Writing and Understanding First C program – helloworld.c

Lets write a first C program which normally would be “helloworld” as,

$ vim helloworld.c
#include <stdio.h>

int main(void) {
        printf("Hello World \n");
        return 0;

Above we written simple and first C program, the standard structure of this C program normally is like below,


return_type main(void) {
       return success/failure;

Every C program contains minimum 3 sections as,

  • Header
  • main
  • Body

Header – is where all the header .h files are included.
.h header files contains the declarations of the functions using in the program. Here, we used function “printf” which is declared in stdio.h and defined in c library libc.

main – is the entry point of every C program.
Every C program should contain one main for program execution.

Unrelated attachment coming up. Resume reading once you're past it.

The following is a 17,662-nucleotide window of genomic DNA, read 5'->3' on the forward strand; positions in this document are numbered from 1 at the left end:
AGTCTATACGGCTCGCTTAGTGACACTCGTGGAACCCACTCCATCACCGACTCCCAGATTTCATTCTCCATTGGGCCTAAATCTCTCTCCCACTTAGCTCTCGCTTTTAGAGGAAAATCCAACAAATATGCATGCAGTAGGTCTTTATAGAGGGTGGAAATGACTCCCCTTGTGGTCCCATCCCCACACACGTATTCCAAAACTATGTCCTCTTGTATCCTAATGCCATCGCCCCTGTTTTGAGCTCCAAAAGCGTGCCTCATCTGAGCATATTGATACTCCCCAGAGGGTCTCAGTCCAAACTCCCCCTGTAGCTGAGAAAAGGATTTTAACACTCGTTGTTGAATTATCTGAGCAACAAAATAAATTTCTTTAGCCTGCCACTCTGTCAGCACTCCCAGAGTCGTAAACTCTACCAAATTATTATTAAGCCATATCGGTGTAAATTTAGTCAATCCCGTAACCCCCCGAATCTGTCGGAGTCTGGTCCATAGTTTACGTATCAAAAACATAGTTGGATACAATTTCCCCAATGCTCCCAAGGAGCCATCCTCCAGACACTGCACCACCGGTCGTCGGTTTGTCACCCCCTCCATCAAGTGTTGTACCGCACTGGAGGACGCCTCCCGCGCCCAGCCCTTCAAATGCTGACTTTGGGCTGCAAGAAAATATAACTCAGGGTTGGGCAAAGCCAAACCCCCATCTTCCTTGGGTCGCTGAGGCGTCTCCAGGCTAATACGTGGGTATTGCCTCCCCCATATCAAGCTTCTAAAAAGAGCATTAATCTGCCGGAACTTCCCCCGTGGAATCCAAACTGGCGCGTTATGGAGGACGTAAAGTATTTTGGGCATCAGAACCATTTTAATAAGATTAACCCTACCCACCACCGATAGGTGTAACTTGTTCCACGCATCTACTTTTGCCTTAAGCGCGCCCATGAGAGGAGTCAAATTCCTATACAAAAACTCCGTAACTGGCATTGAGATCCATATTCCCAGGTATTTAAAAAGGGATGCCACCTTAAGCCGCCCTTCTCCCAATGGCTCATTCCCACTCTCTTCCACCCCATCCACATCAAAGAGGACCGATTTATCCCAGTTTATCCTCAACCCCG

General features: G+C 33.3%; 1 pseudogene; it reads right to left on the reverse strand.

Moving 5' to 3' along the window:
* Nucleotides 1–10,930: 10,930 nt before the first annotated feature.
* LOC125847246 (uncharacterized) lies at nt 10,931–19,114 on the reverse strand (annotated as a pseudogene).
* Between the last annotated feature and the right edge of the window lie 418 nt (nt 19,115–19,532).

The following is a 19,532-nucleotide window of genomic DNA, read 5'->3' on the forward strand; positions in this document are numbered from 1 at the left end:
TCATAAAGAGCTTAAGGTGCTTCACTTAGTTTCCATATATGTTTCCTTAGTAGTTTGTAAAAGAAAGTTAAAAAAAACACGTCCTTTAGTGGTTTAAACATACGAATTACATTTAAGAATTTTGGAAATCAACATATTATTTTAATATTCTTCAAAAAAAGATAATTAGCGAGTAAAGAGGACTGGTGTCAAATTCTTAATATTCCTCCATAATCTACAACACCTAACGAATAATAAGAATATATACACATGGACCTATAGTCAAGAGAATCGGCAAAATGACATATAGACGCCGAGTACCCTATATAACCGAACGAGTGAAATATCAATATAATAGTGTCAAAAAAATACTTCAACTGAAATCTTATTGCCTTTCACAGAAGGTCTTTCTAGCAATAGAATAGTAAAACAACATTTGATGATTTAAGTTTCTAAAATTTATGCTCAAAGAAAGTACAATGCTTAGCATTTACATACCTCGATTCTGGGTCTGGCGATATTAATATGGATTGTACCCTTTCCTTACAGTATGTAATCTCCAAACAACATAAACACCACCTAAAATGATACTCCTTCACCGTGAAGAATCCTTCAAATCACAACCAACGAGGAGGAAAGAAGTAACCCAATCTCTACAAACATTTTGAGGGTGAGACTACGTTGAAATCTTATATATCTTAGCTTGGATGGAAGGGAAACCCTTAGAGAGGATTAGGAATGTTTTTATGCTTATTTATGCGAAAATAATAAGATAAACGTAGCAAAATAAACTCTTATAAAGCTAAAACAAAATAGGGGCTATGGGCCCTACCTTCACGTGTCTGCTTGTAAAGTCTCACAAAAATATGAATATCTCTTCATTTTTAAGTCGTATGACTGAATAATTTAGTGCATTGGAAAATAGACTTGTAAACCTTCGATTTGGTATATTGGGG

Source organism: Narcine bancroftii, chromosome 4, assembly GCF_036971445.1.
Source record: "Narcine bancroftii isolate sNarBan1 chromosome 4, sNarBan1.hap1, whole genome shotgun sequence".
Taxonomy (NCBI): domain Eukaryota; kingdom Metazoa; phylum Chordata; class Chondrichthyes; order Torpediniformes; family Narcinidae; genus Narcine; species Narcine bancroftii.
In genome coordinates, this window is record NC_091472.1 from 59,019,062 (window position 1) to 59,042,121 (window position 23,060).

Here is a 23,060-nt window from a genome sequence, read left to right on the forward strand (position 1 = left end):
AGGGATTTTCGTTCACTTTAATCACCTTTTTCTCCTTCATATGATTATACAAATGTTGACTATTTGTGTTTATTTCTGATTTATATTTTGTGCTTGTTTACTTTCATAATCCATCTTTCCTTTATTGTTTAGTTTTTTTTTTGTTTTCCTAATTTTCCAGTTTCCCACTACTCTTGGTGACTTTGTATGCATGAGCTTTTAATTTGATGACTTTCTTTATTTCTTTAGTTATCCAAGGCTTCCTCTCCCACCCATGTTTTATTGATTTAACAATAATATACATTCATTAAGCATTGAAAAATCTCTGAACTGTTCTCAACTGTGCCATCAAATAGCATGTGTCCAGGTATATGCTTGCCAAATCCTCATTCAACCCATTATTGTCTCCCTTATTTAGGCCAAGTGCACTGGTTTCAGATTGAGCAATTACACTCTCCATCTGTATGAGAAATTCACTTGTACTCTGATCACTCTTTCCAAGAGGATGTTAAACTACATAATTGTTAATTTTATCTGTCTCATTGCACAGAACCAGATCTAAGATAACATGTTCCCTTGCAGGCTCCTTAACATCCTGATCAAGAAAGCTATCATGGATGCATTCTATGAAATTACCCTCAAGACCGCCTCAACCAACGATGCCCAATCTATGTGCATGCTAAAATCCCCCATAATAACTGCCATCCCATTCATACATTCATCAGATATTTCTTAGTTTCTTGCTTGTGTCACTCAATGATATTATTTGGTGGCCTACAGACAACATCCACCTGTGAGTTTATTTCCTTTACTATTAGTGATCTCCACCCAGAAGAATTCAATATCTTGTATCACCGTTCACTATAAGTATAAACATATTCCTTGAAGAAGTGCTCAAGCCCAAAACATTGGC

The syntax adjacent to main is like below,
return data type” main (void)
– return data type for main is “int” and it is used to indicate success or failure of the program execution. In above program “return 0″ is related to return data type” which returns integer 0.

void inside main(void) indicates main doesn’t accept any parameters right now from command line, but there are ways to accept command
line arguments using argc & argv to main which we will see later.

body – body of a “C” program can be anything from a single printf to a complex program which is defined in side open&close
curly brace { … body … }
NOTE: Every statement inside body ends with “semicolon” “;”

printf(“Hello World \n”);
here, this function “printf” prints the string “Hello World” on to the terminal.
“\n” – indicates go to new line, so using within printf it prints strings and goes to new line, which makes displaying of output on terminal look good.

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